Radovan Karadžić must have enjoyed being nobody. After so many years under the limelight of NATO, UN, EU, CIA, and ICTY, he was probably getting a bit sweaty and fame-weary, eager to step down from the stage and hide among the dark mass of anonymous spectators. To play “the Osama bin Laden of Europe” is not an easy role, especially when those who know you best would tear you to pieces if they chanced to meet you in the street.
Looking back at it now, the death of Slobodan Miloševic seems of a piece with his life. When he reigned supreme in the Balkans, even those who claimed to know him well—and outside his immediate family circle, they were few—could never say with certainty who the “genuine” Slobodan Miloševic really was or what he stood for. Perhaps even expecting such authenticity is a Western, Judeo-Christian, or at least post-Christian-Freudian conceit, a fetishization of “essence” in the context of a man whose entire career was one of chameleonlike change that reflected the orthodoxy of the day. Baudelaire once wrote of his mistress that her eyes were deep pools of mystery behind which lay . . . nothing. My own sense is that much the same thing can be said about Miloševic. The man who went from Titoist apparatchik to reforming central banker whose views would not have seemed out of place in the Banque de France or the City of London, to Yugoslav patriot struggling to hold the Federation together, to Greater Serbian nationalist, and, finally, to Serb martyr, cannot be said to have had core beliefs—core beliefs other than in himself, that is.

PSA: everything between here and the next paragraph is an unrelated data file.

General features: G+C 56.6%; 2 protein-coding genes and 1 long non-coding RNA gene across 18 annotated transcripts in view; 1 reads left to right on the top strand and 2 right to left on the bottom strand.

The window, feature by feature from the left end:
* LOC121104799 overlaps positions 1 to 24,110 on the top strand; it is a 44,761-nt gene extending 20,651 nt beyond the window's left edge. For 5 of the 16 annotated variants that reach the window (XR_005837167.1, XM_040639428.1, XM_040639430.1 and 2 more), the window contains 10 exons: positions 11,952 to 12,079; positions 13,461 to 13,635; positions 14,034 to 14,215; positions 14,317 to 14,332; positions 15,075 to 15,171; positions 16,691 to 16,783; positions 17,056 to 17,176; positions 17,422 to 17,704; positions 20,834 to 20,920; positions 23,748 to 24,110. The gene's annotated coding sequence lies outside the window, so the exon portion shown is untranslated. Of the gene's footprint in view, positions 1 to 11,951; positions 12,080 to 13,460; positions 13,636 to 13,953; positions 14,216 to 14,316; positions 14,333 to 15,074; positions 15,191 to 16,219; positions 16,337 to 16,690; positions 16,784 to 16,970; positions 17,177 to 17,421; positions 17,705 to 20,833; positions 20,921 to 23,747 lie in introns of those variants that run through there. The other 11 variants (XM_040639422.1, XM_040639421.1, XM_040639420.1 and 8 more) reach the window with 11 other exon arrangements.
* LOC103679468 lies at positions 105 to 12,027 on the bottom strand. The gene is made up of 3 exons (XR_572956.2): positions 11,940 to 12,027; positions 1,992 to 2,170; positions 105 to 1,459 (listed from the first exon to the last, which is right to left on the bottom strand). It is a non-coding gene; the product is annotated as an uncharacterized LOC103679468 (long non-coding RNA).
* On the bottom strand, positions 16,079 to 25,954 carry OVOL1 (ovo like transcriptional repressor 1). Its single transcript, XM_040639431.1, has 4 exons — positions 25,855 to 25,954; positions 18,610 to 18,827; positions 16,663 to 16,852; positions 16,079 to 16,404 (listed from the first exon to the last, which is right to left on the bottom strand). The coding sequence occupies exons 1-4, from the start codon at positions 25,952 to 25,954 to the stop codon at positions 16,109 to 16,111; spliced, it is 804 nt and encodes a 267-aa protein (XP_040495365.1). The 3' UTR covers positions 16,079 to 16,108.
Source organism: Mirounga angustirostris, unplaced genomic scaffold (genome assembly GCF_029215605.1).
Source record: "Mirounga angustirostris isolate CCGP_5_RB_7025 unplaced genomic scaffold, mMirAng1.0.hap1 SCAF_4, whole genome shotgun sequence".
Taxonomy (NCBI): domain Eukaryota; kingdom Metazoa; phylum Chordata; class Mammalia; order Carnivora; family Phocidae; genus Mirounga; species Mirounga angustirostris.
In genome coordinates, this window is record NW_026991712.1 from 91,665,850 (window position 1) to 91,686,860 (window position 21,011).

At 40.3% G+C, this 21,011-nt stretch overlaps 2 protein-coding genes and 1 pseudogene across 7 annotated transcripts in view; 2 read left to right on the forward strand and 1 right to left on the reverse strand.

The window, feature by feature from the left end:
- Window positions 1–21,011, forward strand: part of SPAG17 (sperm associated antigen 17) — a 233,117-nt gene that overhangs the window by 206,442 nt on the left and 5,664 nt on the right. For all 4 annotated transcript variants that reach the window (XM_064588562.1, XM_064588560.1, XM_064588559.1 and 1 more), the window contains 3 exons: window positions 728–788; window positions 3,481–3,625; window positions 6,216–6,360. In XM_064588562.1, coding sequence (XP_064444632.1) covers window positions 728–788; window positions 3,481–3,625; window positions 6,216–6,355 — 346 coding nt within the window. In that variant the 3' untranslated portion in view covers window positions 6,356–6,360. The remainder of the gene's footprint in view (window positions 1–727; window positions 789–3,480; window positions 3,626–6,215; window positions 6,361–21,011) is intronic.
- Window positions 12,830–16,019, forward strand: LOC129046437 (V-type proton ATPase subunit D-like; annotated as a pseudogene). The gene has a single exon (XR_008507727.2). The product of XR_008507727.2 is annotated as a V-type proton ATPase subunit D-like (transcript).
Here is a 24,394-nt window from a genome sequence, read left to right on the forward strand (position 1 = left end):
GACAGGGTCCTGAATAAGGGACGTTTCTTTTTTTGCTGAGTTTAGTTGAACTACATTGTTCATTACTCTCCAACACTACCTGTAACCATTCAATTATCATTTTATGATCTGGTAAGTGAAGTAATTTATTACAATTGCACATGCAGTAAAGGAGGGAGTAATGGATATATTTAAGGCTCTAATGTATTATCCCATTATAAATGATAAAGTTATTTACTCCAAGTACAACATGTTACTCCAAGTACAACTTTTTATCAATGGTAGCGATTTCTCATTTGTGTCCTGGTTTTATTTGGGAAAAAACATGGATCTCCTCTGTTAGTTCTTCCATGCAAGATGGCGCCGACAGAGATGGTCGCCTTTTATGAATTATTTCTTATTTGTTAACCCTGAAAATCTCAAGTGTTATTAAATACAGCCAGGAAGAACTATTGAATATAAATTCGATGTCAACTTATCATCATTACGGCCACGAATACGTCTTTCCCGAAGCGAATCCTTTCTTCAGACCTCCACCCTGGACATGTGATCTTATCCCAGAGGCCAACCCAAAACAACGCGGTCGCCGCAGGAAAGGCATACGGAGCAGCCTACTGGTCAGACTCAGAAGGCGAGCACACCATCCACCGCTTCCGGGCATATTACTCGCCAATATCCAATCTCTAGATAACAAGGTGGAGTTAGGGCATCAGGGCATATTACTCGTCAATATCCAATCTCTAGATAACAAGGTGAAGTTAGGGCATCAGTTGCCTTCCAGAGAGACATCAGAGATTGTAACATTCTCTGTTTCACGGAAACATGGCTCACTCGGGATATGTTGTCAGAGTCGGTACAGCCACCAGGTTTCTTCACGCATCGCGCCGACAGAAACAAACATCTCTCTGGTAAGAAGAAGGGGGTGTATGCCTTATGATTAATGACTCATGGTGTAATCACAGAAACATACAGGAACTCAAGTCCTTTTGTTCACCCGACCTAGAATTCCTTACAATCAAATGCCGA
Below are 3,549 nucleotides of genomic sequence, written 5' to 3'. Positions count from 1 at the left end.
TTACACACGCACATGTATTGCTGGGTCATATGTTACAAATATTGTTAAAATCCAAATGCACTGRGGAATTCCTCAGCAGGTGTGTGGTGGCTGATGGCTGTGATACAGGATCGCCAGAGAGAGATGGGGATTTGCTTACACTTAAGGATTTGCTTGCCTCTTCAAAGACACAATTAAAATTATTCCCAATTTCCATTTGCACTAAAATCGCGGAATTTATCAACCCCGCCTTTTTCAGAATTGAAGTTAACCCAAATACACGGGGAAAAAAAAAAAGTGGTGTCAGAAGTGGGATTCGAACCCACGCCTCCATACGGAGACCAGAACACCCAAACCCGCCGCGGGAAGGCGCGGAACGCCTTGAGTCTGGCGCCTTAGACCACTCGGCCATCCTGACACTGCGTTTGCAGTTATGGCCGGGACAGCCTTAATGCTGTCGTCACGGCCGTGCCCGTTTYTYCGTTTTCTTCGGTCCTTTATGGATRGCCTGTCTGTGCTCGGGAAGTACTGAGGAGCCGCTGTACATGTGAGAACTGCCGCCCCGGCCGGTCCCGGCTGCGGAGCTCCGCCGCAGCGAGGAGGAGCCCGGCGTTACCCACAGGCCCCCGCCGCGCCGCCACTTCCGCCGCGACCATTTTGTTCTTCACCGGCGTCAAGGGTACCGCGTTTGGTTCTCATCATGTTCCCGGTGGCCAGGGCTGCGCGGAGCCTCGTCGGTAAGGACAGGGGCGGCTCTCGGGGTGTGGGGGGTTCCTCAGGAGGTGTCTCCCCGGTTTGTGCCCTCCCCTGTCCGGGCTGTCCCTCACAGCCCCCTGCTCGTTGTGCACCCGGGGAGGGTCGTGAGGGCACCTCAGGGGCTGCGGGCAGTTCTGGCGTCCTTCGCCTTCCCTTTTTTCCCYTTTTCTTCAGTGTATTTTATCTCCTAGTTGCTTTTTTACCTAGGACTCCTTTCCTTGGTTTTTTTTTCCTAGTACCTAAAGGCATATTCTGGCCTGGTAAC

There was a time when I thought the Serbs would never get rid of Miloševic. Dictators give the impression of permanence. They convince themselves and the rest of us that they are going to be around forever. “Long live,” their enthusiastic followers keep shouting. Even the night Miloševic was arrested, the crowd of supporters gathered in front of his residence kept assuring reporters that millions who still loved him were about to converge on Belgrade any minute and that the boss would be back in charge in no time at all. I have to admit I was surprised to see him removed so easily. I forgot my history lessons. In the end, arrogance clouds every dictator’s judgment. When you are told daily that you are a god, when even your worst enemies call you an evil genius, even the most suspicious psychopath tends to get careless. Miloševic called for elections that everybody except him knew he was going to lose, and then when he did lose he tried to steal them in the most flagrant manner. It was hard for him to submit to the rule of law after years of corrupting judges and cops. He who changed the constitution and its laws anytime he felt like it was now told that it must be strictly obeyed. No wonder he was outraged. I bet he had plenty of nasty things to say in private about the Serbs, the ungrateful scum who until recently were happy to be led by the nose from one idiotic war to another. If only we could have a book of what dictators have privately said about the masses who adored them, the cult of the Great Leader in every nation might suffer a setback.
At the Bulgaria-Serbia border, when the train sighed to a halt between high prisonlike fences with crooked chicken wire running on top, our compartment received two official visits—first from Bulgarian customs officers and later on, a few hundred meters down the railroad, from their Serbian counterparts. Luggage was carefully probed, including the bags of the two women, but no one bothered to check mine. “What’s inside the suitcase?” a corpulent guy with beads of sweat on his upper lip demanded to know. “Personal items,” I answered, and that was that. In the ensuing silence the thump of the entry stamp fell on my passport, shattering the tension in the car. The sliding door slammed shut, and in a few more minutes the train jerked forward bearing me westward, deep into Serbian territory.